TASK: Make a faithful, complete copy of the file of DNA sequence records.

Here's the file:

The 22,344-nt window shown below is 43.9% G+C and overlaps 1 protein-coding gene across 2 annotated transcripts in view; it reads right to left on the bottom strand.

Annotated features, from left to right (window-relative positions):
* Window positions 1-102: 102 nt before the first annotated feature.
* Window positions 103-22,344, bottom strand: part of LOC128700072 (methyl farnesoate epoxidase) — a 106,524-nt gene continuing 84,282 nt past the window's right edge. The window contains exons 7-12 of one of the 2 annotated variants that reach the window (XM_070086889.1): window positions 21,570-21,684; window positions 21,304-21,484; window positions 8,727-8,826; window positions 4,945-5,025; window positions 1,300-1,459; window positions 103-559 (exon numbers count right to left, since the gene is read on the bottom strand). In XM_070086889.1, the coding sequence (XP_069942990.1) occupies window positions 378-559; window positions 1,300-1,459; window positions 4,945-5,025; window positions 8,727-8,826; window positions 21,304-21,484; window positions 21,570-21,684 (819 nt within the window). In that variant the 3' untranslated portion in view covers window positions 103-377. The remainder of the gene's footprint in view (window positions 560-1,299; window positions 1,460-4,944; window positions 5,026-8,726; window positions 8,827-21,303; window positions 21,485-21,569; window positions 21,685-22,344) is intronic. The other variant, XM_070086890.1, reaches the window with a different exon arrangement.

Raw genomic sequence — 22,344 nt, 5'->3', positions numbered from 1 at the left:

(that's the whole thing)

The 22,344-nt window shown below is 43.9% G+C and overlaps 1 protein-coding gene across 2 annotated transcripts in view; it reads right to left on the bottom strand.

Annotated features, from left to right (window-relative positions):
* Window positions 1-102: 102 nt before the first annotated feature.
* Window positions 103-22,344, bottom strand: part of LOC128700072 (methyl farnesoate epoxidase) — a 106,524-nt gene continuing 84,282 nt past the window's right edge. The window contains exons 7-12 of one of the 2 annotated variants that reach the window (XM_070086889.1): window positions 21,570-21,684; window positions 21,304-21,484; window positions 8,727-8,826; window positions 4,945-5,025; window positions 1,300-1,459; window positions 103-559 (exon numbers count right to left, since the gene is read on the bottom strand). In XM_070086889.1, the coding sequence (XP_069942990.1) occupies window positions 378-559; window positions 1,300-1,459; window positions 4,945-5,025; window positions 8,727-8,826; window positions 21,304-21,484; window positions 21,570-21,684 (819 nt within the window). In that variant the 3' untranslated portion in view covers window positions 103-377. The remainder of the gene's footprint in view (window positions 560-1,299; window positions 1,460-4,944; window positions 5,026-8,726; window positions 8,827-21,303; window positions 21,485-21,569; window positions 21,685-22,344) is intronic. The other variant, XM_070086890.1, reaches the window with a different exon arrangement.

Raw genomic sequence — 22,344 nt, 5'->3', positions numbered from 1 at the left: